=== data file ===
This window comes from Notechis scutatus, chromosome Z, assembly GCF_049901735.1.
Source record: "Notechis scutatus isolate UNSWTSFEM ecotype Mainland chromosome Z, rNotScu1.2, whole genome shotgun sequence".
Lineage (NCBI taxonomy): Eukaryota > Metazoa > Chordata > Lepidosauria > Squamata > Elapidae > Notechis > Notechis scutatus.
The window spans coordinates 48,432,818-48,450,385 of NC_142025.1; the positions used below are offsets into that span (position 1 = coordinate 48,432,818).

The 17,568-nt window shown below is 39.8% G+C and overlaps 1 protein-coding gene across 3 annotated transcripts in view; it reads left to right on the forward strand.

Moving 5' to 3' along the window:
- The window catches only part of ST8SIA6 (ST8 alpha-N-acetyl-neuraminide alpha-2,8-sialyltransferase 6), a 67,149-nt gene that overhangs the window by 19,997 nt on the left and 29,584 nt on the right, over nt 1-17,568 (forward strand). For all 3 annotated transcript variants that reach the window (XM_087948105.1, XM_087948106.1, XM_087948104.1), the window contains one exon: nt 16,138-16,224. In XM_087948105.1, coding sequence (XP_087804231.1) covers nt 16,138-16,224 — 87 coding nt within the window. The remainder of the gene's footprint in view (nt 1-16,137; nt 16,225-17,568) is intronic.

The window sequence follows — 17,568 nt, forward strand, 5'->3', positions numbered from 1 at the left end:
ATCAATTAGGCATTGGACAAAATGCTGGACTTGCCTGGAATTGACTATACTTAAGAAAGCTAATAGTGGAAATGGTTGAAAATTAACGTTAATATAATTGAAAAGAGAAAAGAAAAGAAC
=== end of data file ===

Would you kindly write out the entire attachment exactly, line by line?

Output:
This window comes from Notechis scutatus, chromosome Z, assembly GCF_049901735.1.
Source record: "Notechis scutatus isolate UNSWTSFEM ecotype Mainland chromosome Z, rNotScu1.2, whole genome shotgun sequence".
Lineage (NCBI taxonomy): Eukaryota > Metazoa > Chordata > Lepidosauria > Squamata > Elapidae > Notechis > Notechis scutatus.
The window spans coordinates 48,432,818-48,450,385 of NC_142025.1; the positions used below are offsets into that span (position 1 = coordinate 48,432,818).

The 17,568-nt window shown below is 39.8% G+C and overlaps 1 protein-coding gene across 3 annotated transcripts in view; it reads left to right on the forward strand.

Moving 5' to 3' along the window:
- The window catches only part of ST8SIA6 (ST8 alpha-N-acetyl-neuraminide alpha-2,8-sialyltransferase 6), a 67,149-nt gene that overhangs the window by 19,997 nt on the left and 29,584 nt on the right, over nt 1-17,568 (forward strand). For all 3 annotated transcript variants that reach the window (XM_087948105.1, XM_087948106.1, XM_087948104.1), the window contains one exon: nt 16,138-16,224. In XM_087948105.1, coding sequence (XP_087804231.1) covers nt 16,138-16,224 — 87 coding nt within the window. The remainder of the gene's footprint in view (nt 1-16,137; nt 16,225-17,568) is intronic.

The window sequence follows — 17,568 nt, forward strand, 5'->3', positions numbered from 1 at the left end:
ATCAATTAGGCATTGGACAAAATGCTGGACTTGCCTGGAATTGACTATACTTAAGAAAGCTAATAGTGGAAATGGTTGAAAATTAACGTTAATATAATTGAAAAGAGAAAAGAAAAGAAC